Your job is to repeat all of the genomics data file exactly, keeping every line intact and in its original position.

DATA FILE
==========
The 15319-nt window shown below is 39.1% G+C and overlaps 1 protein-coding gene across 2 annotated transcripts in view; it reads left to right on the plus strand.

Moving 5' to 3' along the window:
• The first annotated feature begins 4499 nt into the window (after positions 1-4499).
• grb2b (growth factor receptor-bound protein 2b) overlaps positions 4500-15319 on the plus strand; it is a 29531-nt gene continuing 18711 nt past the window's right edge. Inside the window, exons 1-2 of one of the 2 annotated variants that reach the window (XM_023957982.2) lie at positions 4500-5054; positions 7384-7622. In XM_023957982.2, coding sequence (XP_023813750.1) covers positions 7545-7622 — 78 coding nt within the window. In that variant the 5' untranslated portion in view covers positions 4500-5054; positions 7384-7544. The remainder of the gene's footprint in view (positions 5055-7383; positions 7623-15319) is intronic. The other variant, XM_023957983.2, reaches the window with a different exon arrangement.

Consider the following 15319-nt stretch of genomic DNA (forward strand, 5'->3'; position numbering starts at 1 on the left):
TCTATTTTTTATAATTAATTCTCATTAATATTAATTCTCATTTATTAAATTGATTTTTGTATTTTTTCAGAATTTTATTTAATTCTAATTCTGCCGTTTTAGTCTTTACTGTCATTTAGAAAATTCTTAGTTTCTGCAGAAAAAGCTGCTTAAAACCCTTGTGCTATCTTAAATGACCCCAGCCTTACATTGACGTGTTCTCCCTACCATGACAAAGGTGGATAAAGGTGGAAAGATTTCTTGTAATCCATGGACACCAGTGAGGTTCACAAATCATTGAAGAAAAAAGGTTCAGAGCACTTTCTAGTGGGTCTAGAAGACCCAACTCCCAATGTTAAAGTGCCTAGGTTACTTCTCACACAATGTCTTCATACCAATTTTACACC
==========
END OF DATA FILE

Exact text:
The 15319-nt window shown below is 39.1% G+C and overlaps 1 protein-coding gene across 2 annotated transcripts in view; it reads left to right on the plus strand.

Moving 5' to 3' along the window:
• The first annotated feature begins 4499 nt into the window (after positions 1-4499).
• grb2b (growth factor receptor-bound protein 2b) overlaps positions 4500-15319 on the plus strand; it is a 29531-nt gene continuing 18711 nt past the window's right edge. Inside the window, exons 1-2 of one of the 2 annotated variants that reach the window (XM_023957982.2) lie at positions 4500-5054; positions 7384-7622. In XM_023957982.2, coding sequence (XP_023813750.1) covers positions 7545-7622 — 78 coding nt within the window. In that variant the 5' untranslated portion in view covers positions 4500-5054; positions 7384-7544. The remainder of the gene's footprint in view (positions 5055-7383; positions 7623-15319) is intronic. The other variant, XM_023957983.2, reaches the window with a different exon arrangement.

Consider the following 15319-nt stretch of genomic DNA (forward strand, 5'->3'; position numbering starts at 1 on the left):
TCTATTTTTTATAATTAATTCTCATTAATATTAATTCTCATTTATTAAATTGATTTTTGTATTTTTTCAGAATTTTATTTAATTCTAATTCTGCCGTTTTAGTCTTTACTGTCATTTAGAAAATTCTTAGTTTCTGCAGAAAAAGCTGCTTAAAACCCTTGTGCTATCTTAAATGACCCCAGCCTTACATTGACGTGTTCTCCCTACCATGACAAAGGTGGATAAAGGTGGAAAGATTTCTTGTAATCCATGGACACCAGTGAGGTTCACAAATCATTGAAGAAAAAAGGTTCAGAGCACTTTCTAGTGGGTCTAGAAGACCCAACTCCCAATGTTAAAGTGCCTAGGTTACTTCTCACACAATGTCTTCATACCAATTTTACACC